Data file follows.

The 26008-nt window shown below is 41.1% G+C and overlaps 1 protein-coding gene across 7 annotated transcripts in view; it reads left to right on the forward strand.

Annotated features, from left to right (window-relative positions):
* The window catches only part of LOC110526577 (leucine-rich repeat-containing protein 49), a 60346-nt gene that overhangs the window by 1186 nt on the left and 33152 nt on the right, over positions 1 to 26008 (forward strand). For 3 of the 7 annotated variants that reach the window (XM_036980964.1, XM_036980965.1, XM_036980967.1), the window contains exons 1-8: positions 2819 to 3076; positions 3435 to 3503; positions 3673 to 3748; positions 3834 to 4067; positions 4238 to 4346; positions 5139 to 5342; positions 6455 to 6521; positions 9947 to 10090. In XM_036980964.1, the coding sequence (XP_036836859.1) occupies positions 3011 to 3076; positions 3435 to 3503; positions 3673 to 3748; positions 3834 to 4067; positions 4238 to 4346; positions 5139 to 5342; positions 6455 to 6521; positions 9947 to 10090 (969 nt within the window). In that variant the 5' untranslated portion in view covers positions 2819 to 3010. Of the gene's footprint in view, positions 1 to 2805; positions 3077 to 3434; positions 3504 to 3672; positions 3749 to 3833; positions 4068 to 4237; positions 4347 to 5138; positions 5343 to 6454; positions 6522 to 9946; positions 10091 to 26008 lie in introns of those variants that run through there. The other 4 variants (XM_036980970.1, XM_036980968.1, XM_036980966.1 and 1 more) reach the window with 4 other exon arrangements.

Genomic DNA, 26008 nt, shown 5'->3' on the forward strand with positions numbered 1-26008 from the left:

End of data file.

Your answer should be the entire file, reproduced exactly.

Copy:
The 26008-nt window shown below is 41.1% G+C and overlaps 1 protein-coding gene across 7 annotated transcripts in view; it reads left to right on the forward strand.

Annotated features, from left to right (window-relative positions):
* The window catches only part of LOC110526577 (leucine-rich repeat-containing protein 49), a 60346-nt gene that overhangs the window by 1186 nt on the left and 33152 nt on the right, over positions 1 to 26008 (forward strand). For 3 of the 7 annotated variants that reach the window (XM_036980964.1, XM_036980965.1, XM_036980967.1), the window contains exons 1-8: positions 2819 to 3076; positions 3435 to 3503; positions 3673 to 3748; positions 3834 to 4067; positions 4238 to 4346; positions 5139 to 5342; positions 6455 to 6521; positions 9947 to 10090. In XM_036980964.1, the coding sequence (XP_036836859.1) occupies positions 3011 to 3076; positions 3435 to 3503; positions 3673 to 3748; positions 3834 to 4067; positions 4238 to 4346; positions 5139 to 5342; positions 6455 to 6521; positions 9947 to 10090 (969 nt within the window). In that variant the 5' untranslated portion in view covers positions 2819 to 3010. Of the gene's footprint in view, positions 1 to 2805; positions 3077 to 3434; positions 3504 to 3672; positions 3749 to 3833; positions 4068 to 4237; positions 4347 to 5138; positions 5343 to 6454; positions 6522 to 9946; positions 10091 to 26008 lie in introns of those variants that run through there. The other 4 variants (XM_036980970.1, XM_036980968.1, XM_036980966.1 and 1 more) reach the window with 4 other exon arrangements.

Genomic DNA, 26008 nt, shown 5'->3' on the forward strand with positions numbered 1-26008 from the left: